CHAPTER 3: RESEARCH METHODOLOGY
The study aimed at establishing the quality of ECD programmes in Harare primary schools in Zimbabwe. This chapter describes and justifies the methods used to conduct the study. The chapter covers the design used in the study, the sample and the sampling procedure. The different data collection instruments used and the rationale for using them are also discussed. Data collection procedures, analysis and research ethics are also presented in this chapter.
A research design is an overall strategy that one chooses in a proper and systematic manner to carry out a research study (Creswell, 2009:3). Terell (2012:258) describes a research design as a road map that determines the most appropriate route to take when carrying out the study. According to Denzin and Lincoln (2005:10), a design is a summary of procedures that researchers use to collect, analyse, interpret and present their research data. Research designs guide the methods and decisions that researchers make during their studies and set the logic which they use to interpret their findings (Flick, 2002:220). A research design also stipulates from whom, when, and how data is collected (Patton, 2002:225). Creswell (2006:9) also notes that a research design plans the procurement of resources at the right time. In this study, a qualitative design with some quantification was used. The qualitative design will be discussed in the following paragraphs.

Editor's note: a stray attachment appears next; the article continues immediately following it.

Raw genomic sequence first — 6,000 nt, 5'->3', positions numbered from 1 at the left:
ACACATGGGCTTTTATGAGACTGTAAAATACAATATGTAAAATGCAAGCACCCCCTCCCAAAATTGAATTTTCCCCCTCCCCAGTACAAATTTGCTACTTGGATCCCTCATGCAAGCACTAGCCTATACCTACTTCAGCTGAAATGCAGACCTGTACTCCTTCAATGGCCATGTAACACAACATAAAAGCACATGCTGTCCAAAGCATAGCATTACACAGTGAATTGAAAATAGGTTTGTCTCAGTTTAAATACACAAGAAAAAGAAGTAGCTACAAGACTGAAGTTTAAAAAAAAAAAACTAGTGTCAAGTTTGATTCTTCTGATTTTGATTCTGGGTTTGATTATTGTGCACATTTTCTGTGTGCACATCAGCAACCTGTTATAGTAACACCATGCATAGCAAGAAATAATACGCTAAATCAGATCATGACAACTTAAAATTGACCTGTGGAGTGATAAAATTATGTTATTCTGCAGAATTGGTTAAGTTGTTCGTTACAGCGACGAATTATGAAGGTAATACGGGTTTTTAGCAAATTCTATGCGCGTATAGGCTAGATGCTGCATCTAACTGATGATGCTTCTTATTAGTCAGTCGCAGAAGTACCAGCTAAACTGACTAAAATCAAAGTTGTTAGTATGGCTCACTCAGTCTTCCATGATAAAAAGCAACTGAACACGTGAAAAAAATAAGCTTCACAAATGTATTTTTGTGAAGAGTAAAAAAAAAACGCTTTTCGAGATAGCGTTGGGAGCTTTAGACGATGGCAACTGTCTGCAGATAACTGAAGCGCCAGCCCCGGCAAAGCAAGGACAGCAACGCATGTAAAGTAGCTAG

The qualitative design